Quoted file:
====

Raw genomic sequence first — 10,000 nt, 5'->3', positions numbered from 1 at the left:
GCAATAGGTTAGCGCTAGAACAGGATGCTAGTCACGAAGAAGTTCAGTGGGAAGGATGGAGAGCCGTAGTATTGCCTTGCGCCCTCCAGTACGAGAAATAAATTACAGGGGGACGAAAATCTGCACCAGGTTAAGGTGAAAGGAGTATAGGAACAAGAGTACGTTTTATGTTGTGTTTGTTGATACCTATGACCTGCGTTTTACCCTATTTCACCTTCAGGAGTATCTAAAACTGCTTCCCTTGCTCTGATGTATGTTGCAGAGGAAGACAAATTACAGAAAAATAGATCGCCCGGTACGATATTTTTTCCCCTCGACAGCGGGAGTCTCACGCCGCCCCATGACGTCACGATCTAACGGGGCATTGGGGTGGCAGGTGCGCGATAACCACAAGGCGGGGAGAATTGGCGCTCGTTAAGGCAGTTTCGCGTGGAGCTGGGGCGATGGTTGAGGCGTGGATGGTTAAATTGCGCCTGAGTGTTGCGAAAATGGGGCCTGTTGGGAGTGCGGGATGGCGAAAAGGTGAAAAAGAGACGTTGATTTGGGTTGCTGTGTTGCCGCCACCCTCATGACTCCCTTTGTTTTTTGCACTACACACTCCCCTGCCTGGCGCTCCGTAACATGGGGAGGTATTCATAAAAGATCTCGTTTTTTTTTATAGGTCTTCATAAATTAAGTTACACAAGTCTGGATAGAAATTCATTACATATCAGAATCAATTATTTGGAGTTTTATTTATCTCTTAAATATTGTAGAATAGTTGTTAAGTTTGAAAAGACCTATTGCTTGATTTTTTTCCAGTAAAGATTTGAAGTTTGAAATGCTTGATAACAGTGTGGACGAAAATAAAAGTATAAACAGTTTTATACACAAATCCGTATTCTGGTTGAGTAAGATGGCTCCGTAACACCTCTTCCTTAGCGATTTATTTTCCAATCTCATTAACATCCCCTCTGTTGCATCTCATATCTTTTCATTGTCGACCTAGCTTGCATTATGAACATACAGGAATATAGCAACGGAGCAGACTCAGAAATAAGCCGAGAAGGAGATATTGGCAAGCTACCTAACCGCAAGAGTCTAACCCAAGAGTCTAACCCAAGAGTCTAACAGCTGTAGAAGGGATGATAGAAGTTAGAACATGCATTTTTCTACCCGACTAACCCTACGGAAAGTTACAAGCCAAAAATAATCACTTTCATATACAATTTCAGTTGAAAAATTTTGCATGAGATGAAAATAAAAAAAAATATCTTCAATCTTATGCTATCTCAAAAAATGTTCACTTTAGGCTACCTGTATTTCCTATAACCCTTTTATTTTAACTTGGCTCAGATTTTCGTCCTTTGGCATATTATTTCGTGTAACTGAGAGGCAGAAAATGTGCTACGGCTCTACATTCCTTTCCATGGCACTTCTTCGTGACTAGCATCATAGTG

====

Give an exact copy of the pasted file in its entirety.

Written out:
Raw genomic sequence first — 10,000 nt, 5'->3', positions numbered from 1 at the left:
GCAATAGGTTAGCGCTAGAACAGGATGCTAGTCACGAAGAAGTTCAGTGGGAAGGATGGAGAGCCGTAGTATTGCCTTGCGCCCTCCAGTACGAGAAATAAATTACAGGGGGACGAAAATCTGCACCAGGTTAAGGTGAAAGGAGTATAGGAACAAGAGTACGTTTTATGTTGTGTTTGTTGATACCTATGACCTGCGTTTTACCCTATTTCACCTTCAGGAGTATCTAAAACTGCTTCCCTTGCTCTGATGTATGTTGCAGAGGAAGACAAATTACAGAAAAATAGATCGCCCGGTACGATATTTTTTCCCCTCGACAGCGGGAGTCTCACGCCGCCCCATGACGTCACGATCTAACGGGGCATTGGGGTGGCAGGTGCGCGATAACCACAAGGCGGGGAGAATTGGCGCTCGTTAAGGCAGTTTCGCGTGGAGCTGGGGCGATGGTTGAGGCGTGGATGGTTAAATTGCGCCTGAGTGTTGCGAAAATGGGGCCTGTTGGGAGTGCGGGATGGCGAAAAGGTGAAAAAGAGACGTTGATTTGGGTTGCTGTGTTGCCGCCACCCTCATGACTCCCTTTGTTTTTTGCACTACACACTCCCCTGCCTGGCGCTCCGTAACATGGGGAGGTATTCATAAAAGATCTCGTTTTTTTTTATAGGTCTTCATAAATTAAGTTACACAAGTCTGGATAGAAATTCATTACATATCAGAATCAATTATTTGGAGTTTTATTTATCTCTTAAATATTGTAGAATAGTTGTTAAGTTTGAAAAGACCTATTGCTTGATTTTTTTCCAGTAAAGATTTGAAGTTTGAAATGCTTGATAACAGTGTGGACGAAAATAAAAGTATAAACAGTTTTATACACAAATCCGTATTCTGGTTGAGTAAGATGGCTCCGTAACACCTCTTCCTTAGCGATTTATTTTCCAATCTCATTAACATCCCCTCTGTTGCATCTCATATCTTTTCATTGTCGACCTAGCTTGCATTATGAACATACAGGAATATAGCAACGGAGCAGACTCAGAAATAAGCCGAGAAGGAGATATTGGCAAGCTACCTAACCGCAAGAGTCTAACCCAAGAGTCTAACCCAAGAGTCTAACAGCTGTAGAAGGGATGATAGAAGTTAGAACATGCATTTTTCTACCCGACTAACCCTACGGAAAGTTACAAGCCAAAAATAATCACTTTCATATACAATTTCAGTTGAAAAATTTTGCATGAGATGAAAATAAAAAAAAATATCTTCAATCTTATGCTATCTCAAAAAATGTTCACTTTAGGCTACCTGTATTTCCTATAACCCTTTTATTTTAACTTGGCTCAGATTTTCGTCCTTTGGCATATTATTTCGTGTAACTGAGAGGCAGAAAATGTGCTACGGCTCTACATTCCTTTCCATGGCACTTCTTCGTGACTAGCATCATAGTG